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Severe Loneliness and Isolation in Nursing Students during COVID-19 Lockdown: A Phenomenological Study

School of Nursing, School of Public Health, Yangzhou University, Yangzhou 225009, China
Jiangsu Key Laboratory of Zoonosis, Yangzhou 225009, China
Faculty of Health & Education, Manchester Metropolitan University, Manchester M15 6GX, UK
Author to whom correspondence should be addressed.
These authors contributed equally to this work.
Healthcare 2024, 12(1), 19; (registering DOI)
Submission received: 18 October 2023 / Revised: 8 December 2023 / Accepted: 19 December 2023 / Published: 21 December 2023


In 2022, COVID-19 continued to spread across the globe, and to stop the spread of the virus and protect people’s health, universities across China continued to remain in a lockdown state. Loneliness is an important topic among college students, and the coronavirus pandemic has exacerbated loneliness. This prolonged school lockdown was unprecedented and it caused severe social isolation and emotional loneliness for students. Few people know how nursing students experience loneliness and find a way through their experience. This qualitative phenomenological study was conducted to reveal the lived experiences of nursing students who indicated COVID-19 lockdown-related loneliness in a previous quantitative survey. We performed 20 semi-structured interviews with nursing students aged 19–23 yrs during their lockdown (April 2022 to June 2022). Our research applied Colaizzi’s seven-step data analysis processes to reveal shared patterns in terms of how nursing students experienced lockdown and found the following four themes: emotional challenges associated with loneliness; causes of loneliness; positive and negative motivation to learn; and accepting solitude and reconstructing real life.

1. Introduction

Loneliness is a prevalent and common problem throughout the life course and is defined as a negative emotional experience that occurs when someone perceives a discrepancy between their actual social relationships and the social relationships they want, leading to impaired mental health [1]. This discrepancy may be related to the quality or quantity of the relationships [2]. Generally speaking, emotional loneliness is considered to be the absence of an attachment figure, while social loneliness is the absence of a social network, i.e., a circle of people that allows an individual to develop a sense of belonging, companionship, and to be part of a community [3]. Loneliness is associated with negative mental and physical health outcomes, including increased morbidity and mortality [4].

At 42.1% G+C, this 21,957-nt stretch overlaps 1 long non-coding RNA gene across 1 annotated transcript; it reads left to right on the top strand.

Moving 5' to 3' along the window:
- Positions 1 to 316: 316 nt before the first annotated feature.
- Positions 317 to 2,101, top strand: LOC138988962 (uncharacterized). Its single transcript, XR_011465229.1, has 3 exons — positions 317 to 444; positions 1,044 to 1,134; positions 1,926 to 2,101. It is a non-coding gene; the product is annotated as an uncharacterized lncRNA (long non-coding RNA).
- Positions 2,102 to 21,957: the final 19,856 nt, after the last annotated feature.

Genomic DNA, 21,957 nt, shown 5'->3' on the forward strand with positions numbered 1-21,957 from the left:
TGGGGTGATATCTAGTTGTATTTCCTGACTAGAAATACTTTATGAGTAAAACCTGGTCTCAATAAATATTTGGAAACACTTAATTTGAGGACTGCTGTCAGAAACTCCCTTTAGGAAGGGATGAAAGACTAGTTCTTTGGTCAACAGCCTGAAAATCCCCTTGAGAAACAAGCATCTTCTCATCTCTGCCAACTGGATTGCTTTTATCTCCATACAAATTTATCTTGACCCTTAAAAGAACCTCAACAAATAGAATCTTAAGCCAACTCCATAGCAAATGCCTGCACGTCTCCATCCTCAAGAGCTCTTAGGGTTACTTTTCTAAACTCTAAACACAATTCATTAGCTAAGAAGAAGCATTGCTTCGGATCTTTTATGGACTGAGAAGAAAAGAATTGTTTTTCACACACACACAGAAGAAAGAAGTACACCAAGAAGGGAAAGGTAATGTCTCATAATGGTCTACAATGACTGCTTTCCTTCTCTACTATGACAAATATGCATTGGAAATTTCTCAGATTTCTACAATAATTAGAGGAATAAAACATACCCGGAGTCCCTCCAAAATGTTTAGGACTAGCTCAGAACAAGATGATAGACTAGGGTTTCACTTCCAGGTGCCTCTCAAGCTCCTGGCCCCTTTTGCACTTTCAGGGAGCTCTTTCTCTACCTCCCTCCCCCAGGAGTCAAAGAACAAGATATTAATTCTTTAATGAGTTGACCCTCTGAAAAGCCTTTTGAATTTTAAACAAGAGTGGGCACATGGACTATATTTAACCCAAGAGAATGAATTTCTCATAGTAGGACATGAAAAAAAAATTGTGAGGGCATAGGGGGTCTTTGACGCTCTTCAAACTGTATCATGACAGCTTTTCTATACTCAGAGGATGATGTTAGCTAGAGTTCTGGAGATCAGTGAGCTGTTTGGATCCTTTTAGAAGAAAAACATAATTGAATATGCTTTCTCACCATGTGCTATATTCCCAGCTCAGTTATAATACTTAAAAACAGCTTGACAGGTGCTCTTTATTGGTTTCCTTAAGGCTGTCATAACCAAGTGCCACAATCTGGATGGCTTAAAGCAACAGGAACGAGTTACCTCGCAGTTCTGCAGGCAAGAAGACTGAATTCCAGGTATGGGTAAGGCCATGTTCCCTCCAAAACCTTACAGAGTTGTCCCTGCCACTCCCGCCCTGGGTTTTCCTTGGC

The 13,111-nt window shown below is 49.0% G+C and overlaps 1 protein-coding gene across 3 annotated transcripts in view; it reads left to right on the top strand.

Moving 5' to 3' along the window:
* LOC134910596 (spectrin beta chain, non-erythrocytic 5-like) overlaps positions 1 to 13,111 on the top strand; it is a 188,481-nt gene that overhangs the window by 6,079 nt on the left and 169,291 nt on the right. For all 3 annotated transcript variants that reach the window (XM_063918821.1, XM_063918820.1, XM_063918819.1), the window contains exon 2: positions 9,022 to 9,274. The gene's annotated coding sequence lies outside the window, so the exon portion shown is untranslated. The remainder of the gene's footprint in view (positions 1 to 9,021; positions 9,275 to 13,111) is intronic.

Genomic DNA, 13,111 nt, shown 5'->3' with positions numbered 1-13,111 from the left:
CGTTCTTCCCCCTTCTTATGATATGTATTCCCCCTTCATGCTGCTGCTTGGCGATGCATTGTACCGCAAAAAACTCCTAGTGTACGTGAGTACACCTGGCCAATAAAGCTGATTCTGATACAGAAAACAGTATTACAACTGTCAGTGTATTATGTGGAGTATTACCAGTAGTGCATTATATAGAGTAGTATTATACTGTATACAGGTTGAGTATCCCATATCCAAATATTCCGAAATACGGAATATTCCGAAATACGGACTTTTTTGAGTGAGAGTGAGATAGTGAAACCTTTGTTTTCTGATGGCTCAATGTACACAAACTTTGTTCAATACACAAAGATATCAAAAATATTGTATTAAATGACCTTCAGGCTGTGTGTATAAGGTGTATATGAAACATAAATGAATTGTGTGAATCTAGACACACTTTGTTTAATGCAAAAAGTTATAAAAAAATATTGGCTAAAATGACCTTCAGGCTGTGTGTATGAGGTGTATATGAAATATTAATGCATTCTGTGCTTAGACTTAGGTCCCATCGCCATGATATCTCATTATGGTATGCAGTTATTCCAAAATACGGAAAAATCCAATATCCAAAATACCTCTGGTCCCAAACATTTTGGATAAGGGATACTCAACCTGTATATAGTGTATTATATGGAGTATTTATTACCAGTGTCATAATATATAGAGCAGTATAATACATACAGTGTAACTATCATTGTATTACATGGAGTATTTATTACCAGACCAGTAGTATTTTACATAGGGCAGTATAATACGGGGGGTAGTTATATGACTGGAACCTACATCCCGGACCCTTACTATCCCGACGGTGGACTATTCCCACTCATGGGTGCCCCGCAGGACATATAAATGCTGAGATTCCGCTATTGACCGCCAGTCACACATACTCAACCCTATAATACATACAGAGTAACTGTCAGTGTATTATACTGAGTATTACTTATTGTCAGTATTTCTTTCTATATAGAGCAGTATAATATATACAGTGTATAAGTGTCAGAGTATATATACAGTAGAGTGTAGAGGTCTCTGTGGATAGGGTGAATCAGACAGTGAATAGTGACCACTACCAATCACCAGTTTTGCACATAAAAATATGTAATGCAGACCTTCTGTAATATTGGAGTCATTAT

The coronavirus (COVID-19) outbreak began at the end of 2019 and spread immediately all over the world [5]. There have since been further variants of this severe acute respiratory syndrome [6]. One defense mechanism, (adjunct to the immunization strategy), was to adopt strategies to minimize person-to-person contact and therefore, human spread. The Omicron variant has been identified as more contagious than the original COVID-19 [7]. Although many countries have cancelled their contact prevention and control policies, China still adheres to dynamic zeroing measures (lockdown) [8]. The country’s epidemic responses (lockdown/immunization/antibody testing) have been implemented through a “national COVID-19 prevention and control plan” [9]. As a result, society has become increasingly restrictive, especially for young people, and this deleteriously affects mental health and wellbeing [10] as schools continue to impose multiple layers of restrictions on students’ movement.
Nursing students, in particular, require clinical placements and have therefore been encouraged to pause their studies, which limits contact with people outside of the school. Existing students’ movements tend to be limited to two points of residence and the canteen. This isolation has become a major source of distress and has been linked with subsequent mental health and wellbeing decline in many studies [10,11,12].
These COVID-19 restrictions pose considerable emotional challenges such as feelings of isolation, stress, low mood, anxiety, and depression [13,14]. The mental health impact of living through a pandemic are very well-evidenced across the general population, especially in university and college students [15,16]. Though the risk of serious health implications following infection is lower in younger populations (more likely to be in full-time education), they are still required to adhere to lockdown measures to prevent spread to older populations [17].
Several studies on university students have linked lockdown measures with loneliness, and nursing students are no exception [18,19]. To complete their training, student nurses must fulfill clinical practice placements, delivering care to populations with a potentially higher risk of the disease, yet lockdown measures prevent this, and any delays in their training and education potentially cause a negative impact on mental health and wellbeing [1,10].
Our quantitative survey of student nurse experiences during lockdown revealed that a significant number of students expressed feelings of loneliness. This study identified a gap in our research and uncovered a need to understand the phenomena of loneliness in student nurses. Understanding their journeys may facilitate more effective support and management interventions that best support students throughout their nurse education and thus, produce a workforce ready for the demands of healthcare and public services.